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In response to your article, “Medicare payment advisory board in Congress’ crosshairs” (Sept. 10, 2017), I agree with your premise that Medicare through the Independent Payment Advisory Board (IPAB) should not cut back anymore on the fee schedule.
In your article, you worry that physicians may refuse to take Medicare patients. I can tell you that this is already happening. Medicare-only patients amount to 8% of my office visits.
In the mid 2000s, through Medicare’s Sustained Growth Rate (SGR) formula, they were paying about 34% of the physician’s usual and customary fee. Today, they pay about 29% of that fee. They cannot cut down any more.
I am in private practice as an internist in primary care. I employ 1.5 full-time equivalent employees. I see patients in my office who have private insurance, nursing home patients, disability examinations, I contract with LHI to see patients for the Army and Coast Guard and I am medical director of a local hospice.
In real dollars, I need to bring in about $130 per patient visit to stay open. I track metrics on everything. My average Medicare payment is $61.70 per patient per visit. As a result, I have eliminated Medicare-only patients. Rather, I see Medicare patients who have a supplement plan, or a Medicare replacement plan. This adds an additional $25 per visit. This is still not enough.
I have significant overhead: payroll, taxes, internet, telephone bills, electricity, medical supplies, computer technology, malpractice premiums, etc. Income has to exceed expenditures, otherwise, I close my doors and put my employees out of work.
Kevin P Rosteing, MD MSMI
Green Bay, Wisconsin
In response to “Fighting Back: Top tips for physicians to take on Value-based care” (August 10, 2017), I saw your article in Medical Economics and agree, we have to fight back. “value care” is a joke. Instead of putting the burden for cost savings on the lowest paid docs in the system (the PCPs), why are we not lowering what we reimburse procedures that drive up cost? I know we are the gatekeepers, but a dermatologist should not be making twice that of a PCP for half the effort.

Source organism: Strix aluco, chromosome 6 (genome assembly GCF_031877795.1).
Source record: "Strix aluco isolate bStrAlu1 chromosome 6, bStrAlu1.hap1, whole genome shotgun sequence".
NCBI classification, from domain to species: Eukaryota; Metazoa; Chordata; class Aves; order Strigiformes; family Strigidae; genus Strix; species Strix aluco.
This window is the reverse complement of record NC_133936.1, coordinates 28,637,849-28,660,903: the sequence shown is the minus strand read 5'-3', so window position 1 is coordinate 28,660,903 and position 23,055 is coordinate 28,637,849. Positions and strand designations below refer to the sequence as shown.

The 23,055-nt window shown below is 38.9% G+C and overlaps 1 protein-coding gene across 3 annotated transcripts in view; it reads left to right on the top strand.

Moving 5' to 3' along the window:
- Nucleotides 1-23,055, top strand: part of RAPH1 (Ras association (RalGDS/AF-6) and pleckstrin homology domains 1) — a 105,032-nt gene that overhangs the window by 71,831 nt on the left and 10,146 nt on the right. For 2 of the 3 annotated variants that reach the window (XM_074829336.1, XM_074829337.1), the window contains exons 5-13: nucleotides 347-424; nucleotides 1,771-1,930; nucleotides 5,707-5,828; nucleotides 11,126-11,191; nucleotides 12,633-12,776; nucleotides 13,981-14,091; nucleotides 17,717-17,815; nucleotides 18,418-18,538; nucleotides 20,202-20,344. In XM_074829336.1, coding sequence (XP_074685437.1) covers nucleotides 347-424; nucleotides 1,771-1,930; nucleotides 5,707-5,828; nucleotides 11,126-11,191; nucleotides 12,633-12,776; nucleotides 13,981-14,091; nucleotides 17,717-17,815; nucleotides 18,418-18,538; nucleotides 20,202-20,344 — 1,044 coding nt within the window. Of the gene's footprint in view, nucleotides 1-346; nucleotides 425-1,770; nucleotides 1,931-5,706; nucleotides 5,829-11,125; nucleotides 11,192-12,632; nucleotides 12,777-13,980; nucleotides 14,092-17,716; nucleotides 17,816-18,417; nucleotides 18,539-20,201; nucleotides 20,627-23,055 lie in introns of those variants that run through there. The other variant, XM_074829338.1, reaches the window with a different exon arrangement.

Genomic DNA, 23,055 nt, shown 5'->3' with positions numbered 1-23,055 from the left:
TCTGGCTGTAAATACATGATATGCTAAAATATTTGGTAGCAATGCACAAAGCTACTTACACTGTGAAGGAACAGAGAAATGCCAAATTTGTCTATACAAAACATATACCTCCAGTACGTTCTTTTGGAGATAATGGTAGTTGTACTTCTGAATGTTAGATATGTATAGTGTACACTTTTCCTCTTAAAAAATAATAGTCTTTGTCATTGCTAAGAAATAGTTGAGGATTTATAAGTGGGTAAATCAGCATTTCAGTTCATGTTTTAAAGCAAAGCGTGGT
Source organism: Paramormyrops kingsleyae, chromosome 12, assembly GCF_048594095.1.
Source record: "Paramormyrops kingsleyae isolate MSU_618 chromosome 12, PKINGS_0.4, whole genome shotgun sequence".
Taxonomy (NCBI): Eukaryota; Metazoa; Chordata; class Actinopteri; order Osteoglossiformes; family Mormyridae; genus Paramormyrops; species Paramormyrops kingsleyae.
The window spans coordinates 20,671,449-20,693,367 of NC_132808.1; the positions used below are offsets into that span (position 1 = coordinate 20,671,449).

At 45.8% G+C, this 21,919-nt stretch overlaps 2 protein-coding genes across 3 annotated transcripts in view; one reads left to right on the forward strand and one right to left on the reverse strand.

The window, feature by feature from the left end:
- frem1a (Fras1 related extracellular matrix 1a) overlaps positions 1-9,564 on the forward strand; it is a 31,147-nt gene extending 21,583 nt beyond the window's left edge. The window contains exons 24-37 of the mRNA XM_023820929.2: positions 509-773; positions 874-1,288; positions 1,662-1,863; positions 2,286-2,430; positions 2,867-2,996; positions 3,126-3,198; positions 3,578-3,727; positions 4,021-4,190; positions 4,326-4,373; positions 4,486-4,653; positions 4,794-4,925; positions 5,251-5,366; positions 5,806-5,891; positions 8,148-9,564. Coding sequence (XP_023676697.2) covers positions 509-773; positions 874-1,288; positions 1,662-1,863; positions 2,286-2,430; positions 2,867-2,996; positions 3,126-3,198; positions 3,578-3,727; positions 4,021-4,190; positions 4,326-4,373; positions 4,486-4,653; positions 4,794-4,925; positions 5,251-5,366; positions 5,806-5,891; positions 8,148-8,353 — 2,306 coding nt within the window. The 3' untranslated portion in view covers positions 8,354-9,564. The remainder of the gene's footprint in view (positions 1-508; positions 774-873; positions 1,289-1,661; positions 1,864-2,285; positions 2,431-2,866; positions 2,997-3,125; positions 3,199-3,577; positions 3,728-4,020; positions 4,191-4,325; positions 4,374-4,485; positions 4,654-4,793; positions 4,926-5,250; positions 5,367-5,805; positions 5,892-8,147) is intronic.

The question is: How do we translate this into actual reform with the decision makers? Specialists are overpaid because we reimburse procedures too highly-mainly a consequence of the AMA controlling RVUs. How do we attack that?
Not sure if I can help other than writing letters to the editors of the local newspapers.
James Kurz, MD
Chapel Hill, North Carolina
The recent article on telehealth shows that it is time for another disruption. Telehealth corporations take 50% of the pay in return for scheduling services and liability insurance coverage.
There is room for a new company on the Airbnb model with a reduced take of 10-15%, leaving more money in the doctor’s pocket with reasonable compensation. It is time for physicians to quit being slaves to a system that focuses on patient metrics and data entry.
Telehealth will eventually surpass office visits with new devices like “med wand” that add real time vital signs with a stethoscope and otoscope with a virtual physical exam. There will always be a need for office visits, and in-person care as well as for face-to-face patients visits and education-but get prepared for a new frontier where physicians and practices can break the tether to large health systems or geography.
Perhaps national organizations in primary care could form a non-profit telehealth support for individual providers and offer scheduling and an electronic record and liability coverage to expand access to care at a reasonable cost.
So I take heart that telehealth will bring power back to patients and physicians and help us cut out the “middle men” who currently control healthcare.
Marcus Higi, MD
Albuquerque, New Mexico